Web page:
+1 to what Mulger said. I also recommend making a checklist. This has helped my morning bumbling tremendously as I don't partake of coffee until after I get to work.

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Cummuting Prep.

Postby caffeine » Mon Feb 21, 2011 8:03 am

Wooooo-bloody-hooooo!

Planning for 6am, took until nearly 7am before I started peddling with last minute things, but that's not surprising.

When I felt the weight of my previously light bike with the loaded panniers I had doubts I would make it.....

Once riding, though, all was well. My loaded up flatbar only got overtaken three times, and none of them blitzed past. I overtook 4 so I think I'm ahead.
Had three bikes pull into high street behind me right before the fairly long hill in kew, none of them stayed with me which surprised this newbie and probably gave me the boost I needed to power on.

All in all 22.3km, average of 25.2km/h. 55 minutes peddling, 15 stopped in traffic so 1:10 all up.

More importantly I enjoyed it, had some fun and feel fresh to start work.

Couple of scary traffic bits, might adjust my route accordingly, but all in all a great success!

Thanks heaps for all the help!
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Cummuting Prep.

Postby Comedian » Mon Feb 21, 2011 8:42 am

Wohoo! Well done :mrgreen:
Once you can climb hills on a bike it's all downhill. :mrgreen:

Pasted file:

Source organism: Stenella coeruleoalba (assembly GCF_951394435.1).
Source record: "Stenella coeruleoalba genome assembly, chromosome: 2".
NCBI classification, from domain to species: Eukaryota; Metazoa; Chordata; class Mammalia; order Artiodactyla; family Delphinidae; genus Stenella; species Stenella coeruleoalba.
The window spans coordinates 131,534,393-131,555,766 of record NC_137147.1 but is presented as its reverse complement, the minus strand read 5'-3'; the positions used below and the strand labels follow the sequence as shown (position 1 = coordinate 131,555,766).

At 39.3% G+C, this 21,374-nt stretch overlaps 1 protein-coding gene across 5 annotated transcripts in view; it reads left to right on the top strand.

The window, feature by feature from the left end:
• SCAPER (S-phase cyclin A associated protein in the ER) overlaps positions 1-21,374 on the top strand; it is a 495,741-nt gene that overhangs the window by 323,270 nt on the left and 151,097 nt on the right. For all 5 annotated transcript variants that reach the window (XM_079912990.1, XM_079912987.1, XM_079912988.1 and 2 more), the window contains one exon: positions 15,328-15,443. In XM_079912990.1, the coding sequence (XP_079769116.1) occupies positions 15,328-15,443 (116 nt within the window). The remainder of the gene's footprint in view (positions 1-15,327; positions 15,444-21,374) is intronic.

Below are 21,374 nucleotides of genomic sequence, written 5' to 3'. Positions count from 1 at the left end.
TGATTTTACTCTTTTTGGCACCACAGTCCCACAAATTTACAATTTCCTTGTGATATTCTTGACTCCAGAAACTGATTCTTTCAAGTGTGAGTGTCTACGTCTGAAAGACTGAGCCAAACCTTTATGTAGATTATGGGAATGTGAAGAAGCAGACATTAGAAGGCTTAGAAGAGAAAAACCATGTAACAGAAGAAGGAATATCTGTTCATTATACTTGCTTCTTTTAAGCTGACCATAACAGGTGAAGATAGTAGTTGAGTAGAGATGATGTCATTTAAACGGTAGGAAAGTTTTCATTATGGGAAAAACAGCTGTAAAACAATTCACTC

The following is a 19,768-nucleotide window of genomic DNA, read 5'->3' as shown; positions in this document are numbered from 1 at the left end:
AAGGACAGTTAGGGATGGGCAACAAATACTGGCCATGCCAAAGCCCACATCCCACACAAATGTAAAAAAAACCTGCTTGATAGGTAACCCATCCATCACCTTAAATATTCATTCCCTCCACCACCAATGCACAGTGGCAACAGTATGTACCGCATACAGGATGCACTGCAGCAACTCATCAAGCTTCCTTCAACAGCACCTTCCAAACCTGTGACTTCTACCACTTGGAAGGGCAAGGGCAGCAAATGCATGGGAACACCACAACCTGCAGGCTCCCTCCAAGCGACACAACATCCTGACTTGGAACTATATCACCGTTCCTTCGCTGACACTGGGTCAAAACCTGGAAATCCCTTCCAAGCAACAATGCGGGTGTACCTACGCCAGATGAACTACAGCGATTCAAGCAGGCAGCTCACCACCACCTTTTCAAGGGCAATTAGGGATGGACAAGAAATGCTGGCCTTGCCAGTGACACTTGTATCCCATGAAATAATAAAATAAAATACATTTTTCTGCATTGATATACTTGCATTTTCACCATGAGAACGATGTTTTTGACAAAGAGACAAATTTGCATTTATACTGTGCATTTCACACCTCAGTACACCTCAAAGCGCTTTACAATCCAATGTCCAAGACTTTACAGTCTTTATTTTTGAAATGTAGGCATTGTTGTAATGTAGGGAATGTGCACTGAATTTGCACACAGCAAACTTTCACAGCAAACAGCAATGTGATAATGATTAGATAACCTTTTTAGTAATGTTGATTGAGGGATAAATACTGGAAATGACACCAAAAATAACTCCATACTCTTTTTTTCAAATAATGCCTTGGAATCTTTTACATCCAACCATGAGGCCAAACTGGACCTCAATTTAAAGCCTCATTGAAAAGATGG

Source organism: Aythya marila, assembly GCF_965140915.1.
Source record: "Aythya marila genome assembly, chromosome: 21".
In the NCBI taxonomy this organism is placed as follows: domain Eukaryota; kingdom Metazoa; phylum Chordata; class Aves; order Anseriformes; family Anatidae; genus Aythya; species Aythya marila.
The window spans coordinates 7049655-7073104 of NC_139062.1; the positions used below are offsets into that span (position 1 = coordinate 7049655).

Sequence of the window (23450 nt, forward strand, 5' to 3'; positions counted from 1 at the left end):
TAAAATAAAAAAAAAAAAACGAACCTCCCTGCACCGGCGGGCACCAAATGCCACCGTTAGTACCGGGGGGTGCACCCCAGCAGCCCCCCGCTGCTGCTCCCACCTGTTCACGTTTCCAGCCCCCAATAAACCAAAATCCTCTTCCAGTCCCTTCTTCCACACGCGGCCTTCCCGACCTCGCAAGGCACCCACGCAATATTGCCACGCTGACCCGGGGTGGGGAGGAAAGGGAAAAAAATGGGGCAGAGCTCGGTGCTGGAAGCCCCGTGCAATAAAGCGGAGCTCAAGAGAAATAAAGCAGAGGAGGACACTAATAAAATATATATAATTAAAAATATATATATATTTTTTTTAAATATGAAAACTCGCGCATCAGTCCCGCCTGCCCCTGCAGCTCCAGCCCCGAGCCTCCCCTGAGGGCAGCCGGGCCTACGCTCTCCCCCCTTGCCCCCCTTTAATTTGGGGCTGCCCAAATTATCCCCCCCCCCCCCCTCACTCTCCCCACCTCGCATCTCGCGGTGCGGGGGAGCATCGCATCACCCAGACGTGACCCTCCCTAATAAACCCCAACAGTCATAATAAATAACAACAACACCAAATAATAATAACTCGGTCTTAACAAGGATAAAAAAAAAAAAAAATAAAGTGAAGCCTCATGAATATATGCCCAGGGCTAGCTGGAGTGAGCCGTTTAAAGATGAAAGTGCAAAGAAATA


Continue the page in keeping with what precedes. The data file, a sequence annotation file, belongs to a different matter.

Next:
Hopefully I'll know what that's like..... one day. :shock: :lol:

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Re: Cummuting Prep.

Postby caffeine » Mon Feb 28, 2011 11:01 am

OK... didn't want to start a new thread, but looking for feedback.

Wondering how far and how fast people, on average, commute.

Oddly I'm getting concerned that I may be going too fast when I ride (both for fun and for transit). With panniers on my 23K commute I average around 24.5km/h on the way in, slightly less than that on the way out. For fun w/o luggage probably 26km/h average. Fair bit of up/down on the way (Doncaster East in Melb to CBD)

Looking at the people I'm passing on the way in, and the people who pass me I think I'm doing it wrong.
By that I mean I seem to be passing people who look fitter and lighter than me on better bikes, and being passed only by the very occassional lycra without baggage.

Given I'm still very unfit and not a strong rider that leads me to believe that I am pushing harder than I should. I know last week commuting Monday and Tuesday basically left me spent enough that there was no riding Wed/Thu (but I am still growing my bike legs).

Should I be going slower? If so any tips on how to do so? I know that sound stupid, but I feel I'm going at a natural pace, and going slower doesn't seem to necessarily equate with 'easier' over the trip.
___________________________________________________________________________
Giant CRX-1 - Started riding Jan 2011 so take all comments with a grain of newbie salt!

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Cummuting Prep.

Postby Max » Mon Feb 28, 2011 11:28 am

If your current pace feels natural, don't mess with it. Your issue relates to stamina. That will come with time. Ride when you want to, rest when you feel you need it.

Max
One of the best things about bicycle commuting is that it can mitigate the displeasure of having to go to work. - BikeSnobNYC
Cycling is sometimes like bobbing for apples in a bucket full of dicks. - SydGuy